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Current concepts of community schooling in Australia: An analysis

Bambach, John David (1979) Current concepts of community schooling in Australia: An analysis. PhD thesis, Murdoch University.

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The 1970's in Australia have provided a social and economic climate conducive to educational experimentation, and one result has been the emergence of a variety of "community schools”. There has, however, been little systematic research into the nature of this movement and the extent of the common ground between the various experiments associated with it.

The present study attempts to make good the deficiency in conceptualising what is going on, and to develop a method of appraisal by which schools purporting to exemplify a community school ethos may be studied. To the extent that the study is built on a substantial semi-formal survey of Australian community schools conducted in 1975-78 by correspondence, visits and interviews, it is empirically based. The author also had access to data collected by the Burwood State College in a Schools Commission project, some of which he himself contributed. But this data has been used to suggest conceptual distinctions rather than to prove factual claims by statistical analysis. The latter task awaits follow-up investigation.

Chapter 1 defines the scope and limits of the study, and provides stipulations for some of the key terms employed, such as "school" and "community". Chapter 2 then reports in detail the major features observed during the data collection phase. Some, like approaches to administration and teaching style, were highly fluid and hard to generalise about. Others, like the question of what agencies initiated and were sponsoring the school, or which community the school was serving, facilitated theoretical analysis.

Chapter 3 turns to more formal analysis of the community school concept, and seven characteristics emerge. They are: promotion within the school of an awareness of the worth of each of its members and of their inter-dependence; fostering of a close educational partnership with the home; employment of decision-making procedures which encourage the active participation of students, teachers, school administrators, parents and other interested people in the making of decisions concerning the roles. life and operation of the school; offering of the resources under its control for regular and extensive use by other local citizens for educational, recreational and cultural purposes, as part of its role as a major community centre; substantive use by the school, in its educational programme, of resources beyond its perimeter in order to help students to structure their experiences in the wider community; focussing in the curriculum on the life of the local neighbourhood area (and of related areas); and provision of community service projects, as part of its programme, and, in co-operation with appropriate community agencies, provision of a wide range of other services to local citizens.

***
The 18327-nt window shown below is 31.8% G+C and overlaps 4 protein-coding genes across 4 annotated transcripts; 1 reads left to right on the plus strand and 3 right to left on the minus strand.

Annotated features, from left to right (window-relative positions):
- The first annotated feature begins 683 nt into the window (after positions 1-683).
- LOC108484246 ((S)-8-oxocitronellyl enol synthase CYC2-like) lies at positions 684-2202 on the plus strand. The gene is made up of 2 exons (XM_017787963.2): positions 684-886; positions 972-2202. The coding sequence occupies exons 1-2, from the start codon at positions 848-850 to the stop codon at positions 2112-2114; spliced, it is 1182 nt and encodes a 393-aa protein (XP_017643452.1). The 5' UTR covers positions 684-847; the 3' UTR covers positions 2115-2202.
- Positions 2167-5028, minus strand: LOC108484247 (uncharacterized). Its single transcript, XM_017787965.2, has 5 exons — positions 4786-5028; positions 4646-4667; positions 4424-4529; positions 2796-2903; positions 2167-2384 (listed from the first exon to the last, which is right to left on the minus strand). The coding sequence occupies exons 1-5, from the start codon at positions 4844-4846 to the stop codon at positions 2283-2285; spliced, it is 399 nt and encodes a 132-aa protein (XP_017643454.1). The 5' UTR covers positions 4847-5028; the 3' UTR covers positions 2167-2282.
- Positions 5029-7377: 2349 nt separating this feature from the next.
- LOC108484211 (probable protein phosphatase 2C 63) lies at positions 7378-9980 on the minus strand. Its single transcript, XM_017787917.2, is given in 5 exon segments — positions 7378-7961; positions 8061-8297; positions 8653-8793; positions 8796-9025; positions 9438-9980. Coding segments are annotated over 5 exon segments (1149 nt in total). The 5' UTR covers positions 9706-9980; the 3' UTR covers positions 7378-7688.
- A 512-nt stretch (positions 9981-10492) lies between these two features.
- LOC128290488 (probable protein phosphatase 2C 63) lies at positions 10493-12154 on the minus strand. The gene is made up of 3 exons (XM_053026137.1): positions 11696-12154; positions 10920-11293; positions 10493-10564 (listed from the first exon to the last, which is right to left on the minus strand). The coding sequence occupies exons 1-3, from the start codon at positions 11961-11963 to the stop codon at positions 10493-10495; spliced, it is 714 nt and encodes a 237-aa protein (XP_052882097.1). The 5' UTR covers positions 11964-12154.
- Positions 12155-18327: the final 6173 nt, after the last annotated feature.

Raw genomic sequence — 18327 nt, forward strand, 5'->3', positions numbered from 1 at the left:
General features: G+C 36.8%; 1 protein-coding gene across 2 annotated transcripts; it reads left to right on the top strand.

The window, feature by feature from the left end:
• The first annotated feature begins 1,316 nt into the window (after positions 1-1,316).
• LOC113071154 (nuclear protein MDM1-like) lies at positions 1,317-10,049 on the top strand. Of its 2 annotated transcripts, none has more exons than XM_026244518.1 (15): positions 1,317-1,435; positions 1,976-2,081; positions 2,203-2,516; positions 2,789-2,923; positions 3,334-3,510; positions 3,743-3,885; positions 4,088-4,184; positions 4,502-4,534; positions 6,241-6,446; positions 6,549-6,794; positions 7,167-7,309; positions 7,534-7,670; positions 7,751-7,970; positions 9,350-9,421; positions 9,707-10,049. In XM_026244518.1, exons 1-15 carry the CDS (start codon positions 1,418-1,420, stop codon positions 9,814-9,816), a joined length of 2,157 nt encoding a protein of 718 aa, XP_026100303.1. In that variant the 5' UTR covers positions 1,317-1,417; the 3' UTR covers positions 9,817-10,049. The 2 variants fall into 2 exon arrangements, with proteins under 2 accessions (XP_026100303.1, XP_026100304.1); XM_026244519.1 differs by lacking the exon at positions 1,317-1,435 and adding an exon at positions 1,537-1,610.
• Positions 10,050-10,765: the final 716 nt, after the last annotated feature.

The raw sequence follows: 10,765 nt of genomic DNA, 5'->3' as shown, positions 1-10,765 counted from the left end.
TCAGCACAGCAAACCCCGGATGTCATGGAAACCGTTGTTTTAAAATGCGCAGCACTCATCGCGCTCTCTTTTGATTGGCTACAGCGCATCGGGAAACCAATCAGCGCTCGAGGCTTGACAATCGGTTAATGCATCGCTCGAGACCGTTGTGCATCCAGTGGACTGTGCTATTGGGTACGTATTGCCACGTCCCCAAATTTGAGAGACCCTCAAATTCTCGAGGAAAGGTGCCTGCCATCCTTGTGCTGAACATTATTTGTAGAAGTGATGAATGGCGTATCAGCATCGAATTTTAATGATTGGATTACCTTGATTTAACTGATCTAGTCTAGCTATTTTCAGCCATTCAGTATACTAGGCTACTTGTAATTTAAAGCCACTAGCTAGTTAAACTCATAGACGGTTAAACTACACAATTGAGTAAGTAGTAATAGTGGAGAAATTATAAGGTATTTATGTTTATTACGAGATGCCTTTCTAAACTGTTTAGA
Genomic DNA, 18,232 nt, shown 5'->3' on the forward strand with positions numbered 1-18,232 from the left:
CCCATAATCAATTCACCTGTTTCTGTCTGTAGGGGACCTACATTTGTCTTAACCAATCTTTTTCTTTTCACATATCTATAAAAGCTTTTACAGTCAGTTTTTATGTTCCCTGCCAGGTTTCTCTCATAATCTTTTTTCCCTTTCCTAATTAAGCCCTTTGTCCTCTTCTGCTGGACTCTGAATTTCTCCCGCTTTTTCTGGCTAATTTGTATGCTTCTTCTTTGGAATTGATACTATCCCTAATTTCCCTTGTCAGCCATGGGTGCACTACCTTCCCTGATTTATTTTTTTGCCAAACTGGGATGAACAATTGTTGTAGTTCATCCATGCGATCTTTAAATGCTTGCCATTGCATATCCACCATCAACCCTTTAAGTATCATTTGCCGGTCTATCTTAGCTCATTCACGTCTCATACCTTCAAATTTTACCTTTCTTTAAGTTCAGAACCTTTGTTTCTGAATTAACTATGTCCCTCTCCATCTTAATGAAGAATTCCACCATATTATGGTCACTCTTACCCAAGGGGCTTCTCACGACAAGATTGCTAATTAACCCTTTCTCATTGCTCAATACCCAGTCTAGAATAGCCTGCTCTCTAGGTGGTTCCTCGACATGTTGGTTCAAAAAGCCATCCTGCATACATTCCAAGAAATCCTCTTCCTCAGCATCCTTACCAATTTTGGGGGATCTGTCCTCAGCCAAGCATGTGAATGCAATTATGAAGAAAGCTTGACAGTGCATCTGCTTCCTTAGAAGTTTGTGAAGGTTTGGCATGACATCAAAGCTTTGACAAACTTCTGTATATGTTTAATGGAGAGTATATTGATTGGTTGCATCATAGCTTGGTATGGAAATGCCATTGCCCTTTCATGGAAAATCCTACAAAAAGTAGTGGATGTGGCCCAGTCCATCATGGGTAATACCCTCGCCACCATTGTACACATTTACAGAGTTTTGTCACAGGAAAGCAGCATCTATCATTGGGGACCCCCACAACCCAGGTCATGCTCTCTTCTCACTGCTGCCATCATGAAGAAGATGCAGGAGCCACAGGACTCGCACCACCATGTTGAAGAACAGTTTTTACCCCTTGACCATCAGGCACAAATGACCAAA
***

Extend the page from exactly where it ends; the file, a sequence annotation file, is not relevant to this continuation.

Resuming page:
Chapter 4 develops a four-fold typology of schools, by identifying examples in which a number of the characteristics tend to cluster together. The types of schools are: the State-sponsored ’community centre’ school; the teacher-initiated 'mini community' school; the parent or parent-teacher initiated ’mini community' school; and the local community or particular community group 'special needs' school. The chapter also develops a method of appraisal which is then applied to four representative schools - Huntingdale Technical School (Victoria), School Without Walls (Australian Capital Territory), The Blue Mountains Community School (New South Wales), and Yanchep Community School (Western Australia).

It is considered that the results of developing and applying this method are illuminating, advance our understanding of current concepts of community schooling in Australia, and point the way to several kinds of further research.

Item Type: Thesis (PhD)
Murdoch Affiliation(s): School of Education
Notes: Note to the author: If you would like to make your thesis openly available on Murdoch University Library's Research Repository, please contact: Thank you.
Supervisor(s): Hill, Brian
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